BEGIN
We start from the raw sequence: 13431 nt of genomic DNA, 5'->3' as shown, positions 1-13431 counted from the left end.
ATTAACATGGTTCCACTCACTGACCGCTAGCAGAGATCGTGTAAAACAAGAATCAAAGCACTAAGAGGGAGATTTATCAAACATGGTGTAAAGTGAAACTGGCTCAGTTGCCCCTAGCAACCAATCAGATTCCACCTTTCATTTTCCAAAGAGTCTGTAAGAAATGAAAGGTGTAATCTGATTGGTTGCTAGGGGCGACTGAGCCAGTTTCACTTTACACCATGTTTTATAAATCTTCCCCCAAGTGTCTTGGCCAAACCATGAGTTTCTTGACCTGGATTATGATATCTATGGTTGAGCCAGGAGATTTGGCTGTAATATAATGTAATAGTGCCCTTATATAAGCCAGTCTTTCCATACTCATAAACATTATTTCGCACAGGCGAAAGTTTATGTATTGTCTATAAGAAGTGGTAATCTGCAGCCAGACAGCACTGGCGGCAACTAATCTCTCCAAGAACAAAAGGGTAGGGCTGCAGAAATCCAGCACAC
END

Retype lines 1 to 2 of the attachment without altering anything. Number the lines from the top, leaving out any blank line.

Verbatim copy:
We start from the raw sequence: 13431 nt of genomic DNA, 5'->3' as shown, positions 1-13431 counted from the left end.
ATTAACATGGTTCCACTCACTGACCGCTAGCAGAGATCGTGTAAAACAAGAATCAAAGCACTAAGAGGGAGATTTATCAAACATGGTGTAAAGTGAAACTGGCTCAGTTGCCCCTAGCAACCAATCAGATTCCACCTTTCATTTTCCAAAGAGTCTGTAAGAAATGAAAGGTGTAATCTGATTGGTTGCTAGGGGCGACTGAGCCAGTTTCACTTTACACCATGTTTTATAAATCTTCCCCCAAGTGTCTTGGCCAAACCATGAGTTTCTTGACCTGGATTATGATATCTATGGTTGAGCCAGGAGATTTGGCTGTAATATAATGTAATAGTGCCCTTATATAAGCCAGTCTTTCCATACTCATAAACATTATTTCGCACAGGCGAAAGTTTATGTATTGTCTATAAGAAGTGGTAATCTGCAGCCAGACAGCACTGGCGGCAACTAATCTCTCCAAGAACAAAAGGGTAGGGCTGCAGAAATCCAGCACAC